Tuesday, May 25, 2004

Now playing on a continuous loop: The Decemberists.

I’m continuing to write two ongoing posts for this blog, the first one being part two of “3 Impacts” the second one being an attempt to pick up the gauntlet thrown by Rob Grace while he was guest-blogger and run with it like a bat out of the props loft.

Honestly, I don’t feel like posting anything deep today, it’s been a long day and it’s hot up here. So instead, I’m going to briefly champion a band that I love, and try to get you interested in their music to.

Ever wonder what would happen if Edward Gorey started a rock band? The chances are they’d probably sound something like The Decemberists, a quintet from Oregon currently on Kill Rock Stars. Mixing a wide range of influences from sea shanties to rock anthems, The Decemberists combine literate, creative lyrics with evocative music. Both of their albums (“Castaways and Cutouts” and “Her Majesty The Decemberists”) find front man Colin Meloy telling cautionary tales, spinning short stories in verse, singing about famous authors and painting landscapes with his words.

The one thing you won’t find on either album are love songs. Meloy and his band (Jenny Conlee on accordion and piano, Chris Funk on theremin and pedal steel, Nate Query on bass and Ezra Holbrook on drums) clearly aren’t interested in boy meets girl. They’re more interested in toe tapping folk rock sung from the perspective of the ghost of a stillborn premature baby who is in love with the ghost of a chimney sweep or 3/4 ballads about being an actor and treading the boards.

It isn’t just subject matter that sets the Decemberists apart. It’s also the quality of their lyrical content. Take the terrifying nightmare of “Odalisque” which builds from a mournful solo guitar number to a thwomping organ and rock drumming Nick Cave epic:

they've come to find you odalisque
as the light dies horribly
on a fire escape you walk
all rare and resolved to drop

and when they find you odalisque
they will rend you terribly
stitch from stitch til all
your linen and limbs will fall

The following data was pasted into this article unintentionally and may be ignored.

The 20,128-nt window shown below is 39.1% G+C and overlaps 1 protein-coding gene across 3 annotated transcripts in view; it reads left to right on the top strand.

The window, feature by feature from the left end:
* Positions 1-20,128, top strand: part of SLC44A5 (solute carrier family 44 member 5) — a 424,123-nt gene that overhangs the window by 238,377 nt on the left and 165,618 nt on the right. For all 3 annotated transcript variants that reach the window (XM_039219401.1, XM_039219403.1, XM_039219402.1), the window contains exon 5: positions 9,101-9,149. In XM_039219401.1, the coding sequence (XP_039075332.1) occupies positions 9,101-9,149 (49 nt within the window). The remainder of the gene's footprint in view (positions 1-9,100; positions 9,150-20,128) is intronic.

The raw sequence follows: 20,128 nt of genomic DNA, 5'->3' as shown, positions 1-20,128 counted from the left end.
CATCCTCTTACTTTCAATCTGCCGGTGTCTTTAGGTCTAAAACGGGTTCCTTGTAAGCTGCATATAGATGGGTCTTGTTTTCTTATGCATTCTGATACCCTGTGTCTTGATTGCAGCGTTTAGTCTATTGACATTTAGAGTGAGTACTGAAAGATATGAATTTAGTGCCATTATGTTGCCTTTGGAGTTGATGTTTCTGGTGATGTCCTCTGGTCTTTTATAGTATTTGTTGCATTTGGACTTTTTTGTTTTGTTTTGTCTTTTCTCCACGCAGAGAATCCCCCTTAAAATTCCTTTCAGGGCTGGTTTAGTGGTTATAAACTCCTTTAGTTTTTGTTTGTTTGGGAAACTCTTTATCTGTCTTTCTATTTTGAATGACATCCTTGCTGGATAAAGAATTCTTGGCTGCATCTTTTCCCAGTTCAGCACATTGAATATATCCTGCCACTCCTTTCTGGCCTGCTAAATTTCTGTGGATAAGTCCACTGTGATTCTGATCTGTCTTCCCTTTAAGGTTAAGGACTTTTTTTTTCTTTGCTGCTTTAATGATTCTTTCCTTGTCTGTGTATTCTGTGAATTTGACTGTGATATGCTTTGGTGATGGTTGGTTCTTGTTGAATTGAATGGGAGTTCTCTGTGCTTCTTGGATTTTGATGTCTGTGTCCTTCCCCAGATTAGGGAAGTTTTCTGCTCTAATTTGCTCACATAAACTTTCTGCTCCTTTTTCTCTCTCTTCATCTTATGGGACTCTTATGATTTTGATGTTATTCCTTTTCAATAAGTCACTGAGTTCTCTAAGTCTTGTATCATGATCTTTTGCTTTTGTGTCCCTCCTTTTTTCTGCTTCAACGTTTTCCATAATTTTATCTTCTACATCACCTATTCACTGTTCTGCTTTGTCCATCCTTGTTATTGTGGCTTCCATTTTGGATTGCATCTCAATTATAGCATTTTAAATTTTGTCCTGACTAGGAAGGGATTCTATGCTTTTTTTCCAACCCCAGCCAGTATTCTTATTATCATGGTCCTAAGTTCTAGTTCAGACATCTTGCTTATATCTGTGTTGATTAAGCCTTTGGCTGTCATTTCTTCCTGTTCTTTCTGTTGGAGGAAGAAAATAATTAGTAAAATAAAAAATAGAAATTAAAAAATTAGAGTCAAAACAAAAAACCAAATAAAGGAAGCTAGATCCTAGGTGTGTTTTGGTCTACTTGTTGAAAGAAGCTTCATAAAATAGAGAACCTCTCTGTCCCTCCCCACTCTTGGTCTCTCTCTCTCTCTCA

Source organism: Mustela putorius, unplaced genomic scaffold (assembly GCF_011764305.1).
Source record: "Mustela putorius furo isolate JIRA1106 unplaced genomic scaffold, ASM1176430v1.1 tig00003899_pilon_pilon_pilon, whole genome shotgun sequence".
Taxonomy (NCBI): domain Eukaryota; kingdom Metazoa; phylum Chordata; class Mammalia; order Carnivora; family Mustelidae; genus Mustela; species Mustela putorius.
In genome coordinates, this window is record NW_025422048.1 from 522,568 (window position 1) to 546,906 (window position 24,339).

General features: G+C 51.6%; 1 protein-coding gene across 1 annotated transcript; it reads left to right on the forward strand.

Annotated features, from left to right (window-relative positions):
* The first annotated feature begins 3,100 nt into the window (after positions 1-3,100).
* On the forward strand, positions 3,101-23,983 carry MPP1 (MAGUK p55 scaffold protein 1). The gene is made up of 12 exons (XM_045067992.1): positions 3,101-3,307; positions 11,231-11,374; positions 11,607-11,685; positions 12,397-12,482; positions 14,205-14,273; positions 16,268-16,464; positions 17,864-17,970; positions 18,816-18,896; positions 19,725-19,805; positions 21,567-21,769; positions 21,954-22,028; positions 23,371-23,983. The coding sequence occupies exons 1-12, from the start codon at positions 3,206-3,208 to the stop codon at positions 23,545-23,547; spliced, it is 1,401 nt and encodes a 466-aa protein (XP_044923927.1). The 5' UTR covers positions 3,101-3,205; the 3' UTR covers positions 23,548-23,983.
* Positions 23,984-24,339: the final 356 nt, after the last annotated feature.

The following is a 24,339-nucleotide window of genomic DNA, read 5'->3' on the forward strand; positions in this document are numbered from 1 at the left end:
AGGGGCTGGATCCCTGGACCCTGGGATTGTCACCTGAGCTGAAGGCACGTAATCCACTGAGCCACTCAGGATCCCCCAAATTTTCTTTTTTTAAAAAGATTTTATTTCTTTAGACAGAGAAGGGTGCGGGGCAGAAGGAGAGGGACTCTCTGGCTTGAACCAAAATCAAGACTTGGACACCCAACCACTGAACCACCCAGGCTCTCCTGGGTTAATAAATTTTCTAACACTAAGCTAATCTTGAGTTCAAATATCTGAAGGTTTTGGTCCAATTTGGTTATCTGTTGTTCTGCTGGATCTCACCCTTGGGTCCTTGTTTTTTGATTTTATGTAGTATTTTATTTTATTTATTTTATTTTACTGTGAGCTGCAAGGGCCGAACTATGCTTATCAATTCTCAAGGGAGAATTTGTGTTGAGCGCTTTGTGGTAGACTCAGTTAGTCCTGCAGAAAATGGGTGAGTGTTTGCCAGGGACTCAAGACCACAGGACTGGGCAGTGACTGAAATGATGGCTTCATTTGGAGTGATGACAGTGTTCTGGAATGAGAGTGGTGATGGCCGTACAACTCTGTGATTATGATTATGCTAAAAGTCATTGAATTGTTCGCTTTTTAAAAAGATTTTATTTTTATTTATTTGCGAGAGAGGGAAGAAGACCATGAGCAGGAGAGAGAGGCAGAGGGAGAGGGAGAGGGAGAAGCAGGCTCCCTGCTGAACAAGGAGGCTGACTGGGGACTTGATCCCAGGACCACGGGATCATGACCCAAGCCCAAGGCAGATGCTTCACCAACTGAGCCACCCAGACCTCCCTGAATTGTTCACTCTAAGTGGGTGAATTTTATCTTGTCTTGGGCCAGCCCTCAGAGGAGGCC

lazy lady had a baby girl
and a sweet sound it made
raised on pradies, peanut shells and dirt
in the railroad culdesac

and what do we with 10 baby shoes
a kit bag full of marbles
and a broken billiard cue? what do we do?
what do we do?

fifteen stitches will mend those britches right
and then rip them down again
sapling switches will rend those rags alright
what a sweet sound it makes

and what do we do with 10 dirty jews
a thirty-ought full of rock salt
and a warm afternoon? what do we do?
what do we do?

lay your belly under mine
you're naked under me, under me
such a filthy dimming shine
the way you kick and scream, kick and scream

and what do we do with ten baby shoes
a kit bag full of marbles
and a broken billiard cue? what do we do?
what do we do?

lazy lady had a baby girl, and a sweet sound it made

Doom and gloom isn’t all they’re capable of. Their first album includes the exuberant hippies-spinning-around-while-gleefully-dancing number “July, July!” (which, while joyous, is actually about the ghosts of murdered people) and “Her Majesty” contains songs like “Billy Liar” and “Song for Myla Goldberg” both of which will put a grin on your face.

The thing about The Decemberists is that when at their best they combine their lyrics and sensibility with a versatile instrumentation. This synchronicity happens more on the second album than on the first (“Castaways” has a few too many slow guitar songs) but when it happens, you find yourself listening to catchy pop rock about the darkest subject matter imaginable. In this way, The Decemberists are the love child of two of my favorite bands: Belle and Sebastian and Firewater. From Firewater, they get the amalgamation of influences from Kurt Weil to the Beatles to Tom Waits to gypsy music and the dark ironic take on the shaggy dog joke of life. From Belle and Sebastian they get a certain sweetness and folksy attitude towards misery.

If you like neither of these bands, don’t get anywhere near The Deceberists. If you like your rock poetic, intense, dark and fun, check them out.

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